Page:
“Dostoevsky Behind Bars” proposes to build on an experiment that brings together graduate students from UW-Madison language, literature, and culture departments with inmates at Oakhill Correctional Institution. Who would have thought that prisoners would commit two hours an evening to talk about literature with young scholars who never dreamed of venturing inside a prison? But this is just what happens. In the second half of each session, prisoners share writing of their own, following in the footsteps of Dostoevsky, who spent four years in a Siberian prison camp where, it is commonly understood, he developed his mature voice and many of the themes of his later novels. (“Notes from the House of the Dead” is a highly fictionalized account of that experience.) With a Reilly Baldwin Wisconsin Idea Endowment grant, we propose to create a sustainable and scalable “World Literatures” program in Wisconsin prisons by opening up the project to students in all humanities programs at Madison, and creating a set of teaching materials for long-term use in conjunction with the Oakhill and potentially other correctional institutions near UW-System schools. In addition, we hope to include undergraduates in the project, with one graduate student mentor and one undergraduate student volunteer in each of the evening classes. This is the humanities truly at work.

Engaging to Close the Gap: Community, University and School District

Project Leaders: Gloria Ladson-Billings, Interim Assistant Vice Provost and Professor, Curriculum and Instruction, School of Education; and Elizabeth Tryon, Assistant Director, Morgridge Center for Public Service, School of Education
Duration: Two years

The achievement gap is arguably the most high-profile education issue in Madison today, and entities ranging from the School Board to the Urban League to the City Government are increasingly pressured to “fix” it. However, Ladson-Billings (2006) indicates that the gap in test scores and grades is reflective of an “education debt” – a result of cumulative social, economic and political inequalities. Using a collaborative approach that focuses on utilizing strengths, sharing knowledge and resources and building relationships and capacity, the Meadowood Neighborhood Center, the Vera Court Community Center and the Boys and Girls Club/Family Voices will partner with the Madison Metropolitan School District, the City’s Neighborhood Resource Teams, literacy faculty and graduate students and the Community University Exchange program to address community identified academic and family involvement gaps related to the education debt in the Madison schools.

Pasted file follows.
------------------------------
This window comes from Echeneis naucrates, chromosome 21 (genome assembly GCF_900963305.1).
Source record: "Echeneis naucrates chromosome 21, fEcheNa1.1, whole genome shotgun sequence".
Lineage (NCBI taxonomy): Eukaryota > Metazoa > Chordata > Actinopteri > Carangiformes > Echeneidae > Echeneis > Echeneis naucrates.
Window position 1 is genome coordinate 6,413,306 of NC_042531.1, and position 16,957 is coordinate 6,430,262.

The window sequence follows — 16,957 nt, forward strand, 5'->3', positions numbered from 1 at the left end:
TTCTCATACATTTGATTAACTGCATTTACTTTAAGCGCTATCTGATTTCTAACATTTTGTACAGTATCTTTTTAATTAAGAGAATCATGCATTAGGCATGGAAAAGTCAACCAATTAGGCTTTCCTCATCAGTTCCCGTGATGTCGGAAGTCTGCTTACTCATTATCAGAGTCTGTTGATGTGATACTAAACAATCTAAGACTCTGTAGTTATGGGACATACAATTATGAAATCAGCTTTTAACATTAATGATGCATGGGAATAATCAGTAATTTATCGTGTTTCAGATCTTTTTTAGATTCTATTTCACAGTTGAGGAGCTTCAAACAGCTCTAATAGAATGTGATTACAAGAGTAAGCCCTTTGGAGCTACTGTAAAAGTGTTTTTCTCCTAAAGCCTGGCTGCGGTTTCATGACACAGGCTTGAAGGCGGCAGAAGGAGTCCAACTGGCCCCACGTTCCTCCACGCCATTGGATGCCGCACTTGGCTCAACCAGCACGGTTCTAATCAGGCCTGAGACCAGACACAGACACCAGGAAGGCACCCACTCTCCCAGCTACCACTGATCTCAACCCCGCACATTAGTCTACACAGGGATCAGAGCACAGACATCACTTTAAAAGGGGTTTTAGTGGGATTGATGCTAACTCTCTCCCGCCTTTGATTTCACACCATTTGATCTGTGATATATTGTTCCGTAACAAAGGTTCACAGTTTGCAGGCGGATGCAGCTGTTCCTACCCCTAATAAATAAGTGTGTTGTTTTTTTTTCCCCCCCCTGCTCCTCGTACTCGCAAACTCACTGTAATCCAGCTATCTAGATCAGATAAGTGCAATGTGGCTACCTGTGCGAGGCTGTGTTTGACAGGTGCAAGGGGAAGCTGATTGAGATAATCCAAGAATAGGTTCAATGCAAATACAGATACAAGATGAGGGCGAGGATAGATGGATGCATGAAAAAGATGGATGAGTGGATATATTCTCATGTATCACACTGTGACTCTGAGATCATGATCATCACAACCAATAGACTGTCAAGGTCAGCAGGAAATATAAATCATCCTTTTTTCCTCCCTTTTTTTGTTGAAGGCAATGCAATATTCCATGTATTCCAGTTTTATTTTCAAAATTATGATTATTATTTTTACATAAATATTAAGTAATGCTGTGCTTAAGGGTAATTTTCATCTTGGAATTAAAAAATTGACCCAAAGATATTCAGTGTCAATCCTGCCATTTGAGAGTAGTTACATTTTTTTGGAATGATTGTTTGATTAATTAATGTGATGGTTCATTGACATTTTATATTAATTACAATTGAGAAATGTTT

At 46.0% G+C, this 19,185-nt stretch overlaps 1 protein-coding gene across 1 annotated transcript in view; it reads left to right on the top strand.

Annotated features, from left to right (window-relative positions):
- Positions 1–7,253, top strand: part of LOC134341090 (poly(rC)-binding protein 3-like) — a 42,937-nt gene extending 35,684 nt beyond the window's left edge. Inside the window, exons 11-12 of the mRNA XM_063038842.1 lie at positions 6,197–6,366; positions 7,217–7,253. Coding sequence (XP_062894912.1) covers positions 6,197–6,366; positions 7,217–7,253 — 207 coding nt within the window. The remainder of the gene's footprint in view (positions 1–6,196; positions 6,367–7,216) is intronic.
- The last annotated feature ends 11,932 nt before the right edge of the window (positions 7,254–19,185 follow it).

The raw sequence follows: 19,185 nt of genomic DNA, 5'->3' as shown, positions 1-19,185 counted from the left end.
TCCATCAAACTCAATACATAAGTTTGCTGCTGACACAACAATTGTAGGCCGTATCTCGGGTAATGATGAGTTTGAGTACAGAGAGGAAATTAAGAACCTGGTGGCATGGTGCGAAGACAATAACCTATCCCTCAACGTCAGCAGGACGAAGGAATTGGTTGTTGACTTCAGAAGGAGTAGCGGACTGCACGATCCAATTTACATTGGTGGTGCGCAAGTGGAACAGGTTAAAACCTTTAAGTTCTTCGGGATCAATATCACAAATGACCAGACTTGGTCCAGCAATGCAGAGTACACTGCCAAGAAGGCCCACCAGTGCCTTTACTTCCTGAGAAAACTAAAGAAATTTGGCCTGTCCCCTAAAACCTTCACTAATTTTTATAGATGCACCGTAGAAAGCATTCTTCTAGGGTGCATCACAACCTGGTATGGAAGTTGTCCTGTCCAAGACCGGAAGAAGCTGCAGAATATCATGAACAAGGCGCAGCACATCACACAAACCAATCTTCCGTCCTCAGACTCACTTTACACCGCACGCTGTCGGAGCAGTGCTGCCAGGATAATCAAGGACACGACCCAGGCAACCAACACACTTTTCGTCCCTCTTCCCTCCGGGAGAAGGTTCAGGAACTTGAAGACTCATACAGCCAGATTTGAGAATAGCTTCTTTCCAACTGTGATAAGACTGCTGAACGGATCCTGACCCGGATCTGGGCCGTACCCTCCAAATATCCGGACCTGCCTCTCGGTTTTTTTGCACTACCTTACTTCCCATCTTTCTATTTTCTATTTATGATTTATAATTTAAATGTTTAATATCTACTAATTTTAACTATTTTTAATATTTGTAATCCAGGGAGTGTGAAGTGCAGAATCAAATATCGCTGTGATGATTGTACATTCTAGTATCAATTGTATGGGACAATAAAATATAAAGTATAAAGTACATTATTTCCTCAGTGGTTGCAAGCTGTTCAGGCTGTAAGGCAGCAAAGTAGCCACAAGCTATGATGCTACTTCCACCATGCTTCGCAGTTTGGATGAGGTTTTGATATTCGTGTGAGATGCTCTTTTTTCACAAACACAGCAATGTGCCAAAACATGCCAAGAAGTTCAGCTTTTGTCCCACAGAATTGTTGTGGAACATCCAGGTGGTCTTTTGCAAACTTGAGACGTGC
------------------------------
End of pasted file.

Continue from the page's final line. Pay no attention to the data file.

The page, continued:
Flambeau Community Growing Center

Project Leader: Sara Patterson, Associate Professor, Horticulture, College of Agricultural and Life Sciences and Michael Geiger
Duration: Two years

Park Falls, located in the Flambeau river valley, is home to approximately two thousand four hundred Wisconsin residents, including more than one thousand elementary, middle and high school students. Recent surveys highlight the need for a focus on healthy eating and renewable resources. A partnership between Flambeau River Papers (FRP), local schools, and the University of Wisconsin has the potential to improve the health, environmental behavior, and environmental education of Park Falls’ residents and develop a sustainable and educational facility complementing many of the local food needs of residents. This project, to construct a greenhouse that would serve as a community-growing center and backbone for a wellness program, originated as a result of discussions based on FRP engineer Dave Wagner’s identification of several instances of steam waste within factory operations and Nurse Practitioner Tracey Snyder’s (Marshfield Clinic) in-depth health assessment of general health and food habits of mill employees. FRP would provide year-round energy from the mill’s steam waste and recycling of wood wastes, thus providing sustainable energy efficient sources for maintenance of this Community Growing Center. UW Madison will provide leadership in selection and development of sustainable crops and educational outreach programs to the local schools and extended community. Ideally, we envision creating a means to empower the community through education and relationship building while improving health and reconnecting citizens with the Earth.

Latino Earth Partnership (Colaboración Ambiental)

Project Leaders: Cheryl Bauer-Armstrong, Earth Partnership RESTORE Director, Arboretum, Graduate School; and Richard D. Hall, Earth Partnership RESTORE Program Manager, Arboretum, Graduate School